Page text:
The pendulum began swinging the other way five weeks ago, however, when former Minnesota Governor Arnie Carlson, long a champion of local sports, lambasted the stadium deal and the stadium commission.  That column, in and of itself, would have meant little to the Vikings or to the NFL.  When coupled with the events of the past week, however, they spell looming problems for the league--all of the league's own making.

For much of its post-merger existence, the NFL has built its empire on the strength of two principles.  The first was ensuring that the on-field product is physical enough to satiate and grow the fan base.  The second was that teams have non-gate means for improving their bottom line.

The NFL addressed the first issue by ignoring rampant player drug use and turning a blind eye to violence perpetrated by players on and off the field.  Jack Tatum attempts to decapitate Darryl Stingley?  No problem--that's part of the game.  And it was, at the time.  But the NFL not only looked the other way, it highlighted the hit in promotions.  It made stars of players like Conrad Dobler and Bill Romanowski, both of whom acknowledged attempting to maim fellow players to "gain an edge."  And the money poured in because the vocal part of the fan base expressed approval.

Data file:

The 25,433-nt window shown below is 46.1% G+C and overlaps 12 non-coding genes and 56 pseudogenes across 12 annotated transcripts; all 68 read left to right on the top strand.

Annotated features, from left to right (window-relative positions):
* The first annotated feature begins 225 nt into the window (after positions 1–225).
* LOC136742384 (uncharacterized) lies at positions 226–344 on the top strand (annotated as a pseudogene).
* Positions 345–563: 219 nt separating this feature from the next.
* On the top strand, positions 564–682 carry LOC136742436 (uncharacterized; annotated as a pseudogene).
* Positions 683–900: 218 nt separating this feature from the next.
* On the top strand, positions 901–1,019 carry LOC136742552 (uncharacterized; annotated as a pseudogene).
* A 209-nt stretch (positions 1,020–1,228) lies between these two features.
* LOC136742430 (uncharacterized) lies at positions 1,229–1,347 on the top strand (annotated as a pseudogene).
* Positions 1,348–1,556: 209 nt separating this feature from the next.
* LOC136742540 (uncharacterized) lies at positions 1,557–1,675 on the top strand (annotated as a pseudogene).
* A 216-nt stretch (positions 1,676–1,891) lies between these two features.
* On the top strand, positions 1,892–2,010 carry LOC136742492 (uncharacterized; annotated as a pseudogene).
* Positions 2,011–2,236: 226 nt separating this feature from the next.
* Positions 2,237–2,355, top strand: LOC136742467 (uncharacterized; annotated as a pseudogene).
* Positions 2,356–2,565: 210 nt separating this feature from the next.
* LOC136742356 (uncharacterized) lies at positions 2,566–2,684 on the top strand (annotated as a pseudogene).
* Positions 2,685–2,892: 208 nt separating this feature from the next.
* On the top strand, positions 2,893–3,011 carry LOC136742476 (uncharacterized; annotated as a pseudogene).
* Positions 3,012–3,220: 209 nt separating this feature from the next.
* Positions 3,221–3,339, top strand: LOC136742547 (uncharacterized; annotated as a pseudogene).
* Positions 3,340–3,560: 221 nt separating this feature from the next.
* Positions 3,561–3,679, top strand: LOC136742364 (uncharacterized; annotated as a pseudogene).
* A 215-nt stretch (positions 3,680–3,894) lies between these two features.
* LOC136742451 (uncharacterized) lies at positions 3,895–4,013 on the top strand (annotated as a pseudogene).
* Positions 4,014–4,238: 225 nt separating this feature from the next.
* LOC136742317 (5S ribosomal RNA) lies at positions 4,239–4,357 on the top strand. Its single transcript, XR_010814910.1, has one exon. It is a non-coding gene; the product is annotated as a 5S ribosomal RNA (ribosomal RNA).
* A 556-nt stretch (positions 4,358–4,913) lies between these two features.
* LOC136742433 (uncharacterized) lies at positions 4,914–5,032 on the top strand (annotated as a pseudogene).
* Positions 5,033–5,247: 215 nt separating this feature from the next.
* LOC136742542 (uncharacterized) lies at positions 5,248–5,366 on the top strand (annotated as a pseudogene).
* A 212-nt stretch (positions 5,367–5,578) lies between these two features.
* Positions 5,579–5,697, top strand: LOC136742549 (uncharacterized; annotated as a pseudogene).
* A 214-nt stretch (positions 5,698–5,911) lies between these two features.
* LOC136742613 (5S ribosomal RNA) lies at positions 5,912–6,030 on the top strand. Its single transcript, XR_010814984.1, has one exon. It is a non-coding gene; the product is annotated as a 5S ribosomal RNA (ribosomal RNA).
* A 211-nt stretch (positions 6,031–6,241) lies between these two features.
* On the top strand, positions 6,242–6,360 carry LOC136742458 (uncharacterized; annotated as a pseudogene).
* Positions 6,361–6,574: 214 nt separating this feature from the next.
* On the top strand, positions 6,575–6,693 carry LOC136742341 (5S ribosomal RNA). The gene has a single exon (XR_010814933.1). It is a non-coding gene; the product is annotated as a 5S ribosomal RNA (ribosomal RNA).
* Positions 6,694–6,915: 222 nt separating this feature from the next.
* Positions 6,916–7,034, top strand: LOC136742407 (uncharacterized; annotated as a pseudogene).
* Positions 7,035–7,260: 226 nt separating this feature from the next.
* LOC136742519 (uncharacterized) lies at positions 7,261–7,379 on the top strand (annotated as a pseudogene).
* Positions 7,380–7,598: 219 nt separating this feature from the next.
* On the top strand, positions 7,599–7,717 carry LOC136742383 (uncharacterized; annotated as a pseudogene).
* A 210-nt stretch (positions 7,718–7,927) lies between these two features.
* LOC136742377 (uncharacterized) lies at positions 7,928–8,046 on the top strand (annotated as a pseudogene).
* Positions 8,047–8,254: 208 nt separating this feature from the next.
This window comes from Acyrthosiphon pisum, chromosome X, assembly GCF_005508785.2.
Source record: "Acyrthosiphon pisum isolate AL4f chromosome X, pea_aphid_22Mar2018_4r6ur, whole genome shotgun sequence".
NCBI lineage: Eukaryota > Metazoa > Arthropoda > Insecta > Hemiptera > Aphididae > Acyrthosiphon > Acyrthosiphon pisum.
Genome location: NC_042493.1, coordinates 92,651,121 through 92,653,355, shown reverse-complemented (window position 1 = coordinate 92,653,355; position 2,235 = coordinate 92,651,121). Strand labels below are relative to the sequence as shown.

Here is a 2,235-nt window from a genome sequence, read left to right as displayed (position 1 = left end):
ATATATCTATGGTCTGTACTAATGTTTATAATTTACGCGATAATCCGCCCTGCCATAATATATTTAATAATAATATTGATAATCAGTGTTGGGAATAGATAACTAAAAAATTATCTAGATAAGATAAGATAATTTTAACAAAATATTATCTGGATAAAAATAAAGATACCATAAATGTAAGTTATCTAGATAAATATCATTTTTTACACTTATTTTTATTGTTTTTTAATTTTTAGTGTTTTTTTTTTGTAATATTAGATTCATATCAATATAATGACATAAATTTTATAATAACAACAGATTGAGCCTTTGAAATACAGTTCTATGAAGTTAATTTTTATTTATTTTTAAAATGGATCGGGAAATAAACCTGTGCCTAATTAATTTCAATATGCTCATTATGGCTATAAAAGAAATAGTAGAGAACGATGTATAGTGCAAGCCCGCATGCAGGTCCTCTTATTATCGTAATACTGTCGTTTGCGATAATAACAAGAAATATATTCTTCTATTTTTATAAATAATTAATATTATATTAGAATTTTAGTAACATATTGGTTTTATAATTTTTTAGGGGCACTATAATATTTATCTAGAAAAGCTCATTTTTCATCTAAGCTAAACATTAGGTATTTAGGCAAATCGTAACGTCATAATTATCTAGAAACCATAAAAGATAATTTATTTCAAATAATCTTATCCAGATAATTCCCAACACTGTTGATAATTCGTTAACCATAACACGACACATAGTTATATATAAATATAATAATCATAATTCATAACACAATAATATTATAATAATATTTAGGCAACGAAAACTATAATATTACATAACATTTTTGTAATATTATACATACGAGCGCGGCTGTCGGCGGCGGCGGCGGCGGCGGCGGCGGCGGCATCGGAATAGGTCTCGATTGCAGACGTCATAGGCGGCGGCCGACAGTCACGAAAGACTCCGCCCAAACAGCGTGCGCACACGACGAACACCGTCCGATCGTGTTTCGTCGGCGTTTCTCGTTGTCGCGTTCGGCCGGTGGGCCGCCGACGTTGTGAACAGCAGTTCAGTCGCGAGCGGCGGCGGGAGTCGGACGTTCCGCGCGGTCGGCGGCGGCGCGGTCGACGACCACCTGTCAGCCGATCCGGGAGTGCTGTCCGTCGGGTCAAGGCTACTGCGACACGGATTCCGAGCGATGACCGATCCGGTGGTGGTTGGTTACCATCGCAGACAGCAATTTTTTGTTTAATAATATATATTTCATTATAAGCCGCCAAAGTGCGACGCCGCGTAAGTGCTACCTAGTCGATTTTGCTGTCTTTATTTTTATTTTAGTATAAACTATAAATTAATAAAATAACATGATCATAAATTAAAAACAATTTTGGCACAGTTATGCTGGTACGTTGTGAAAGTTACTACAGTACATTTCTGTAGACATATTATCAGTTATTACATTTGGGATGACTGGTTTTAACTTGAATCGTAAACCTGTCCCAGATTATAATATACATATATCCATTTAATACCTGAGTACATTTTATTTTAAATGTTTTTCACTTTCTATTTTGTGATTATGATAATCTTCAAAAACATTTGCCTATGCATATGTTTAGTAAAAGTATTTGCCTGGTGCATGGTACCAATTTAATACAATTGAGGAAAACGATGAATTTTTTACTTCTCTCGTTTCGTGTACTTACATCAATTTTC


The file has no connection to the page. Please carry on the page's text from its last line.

The NFL addressed the issue of team revenues by encouraging, promoting, and participating in hostage taking, forever holding out the threat of teams leaving should a new stadium not be built.  Vikings' fans recall the non-threat, threat of two stadiums in Los Angeles--neither of which, though all but built several years ago, is even in the planning stages at this date.

For its chicanery, deceit, and reliance on conduct that would be criminal were it committed outside of a stadium to build its brand, the tide now appears to be turning against the NFL.  This is happening for several reasons.  The first, and most obvious, is that some of the league's stars are engaging in conduct for which they are being criminally indicted and for which there is an increasing amount of publicly available documentation.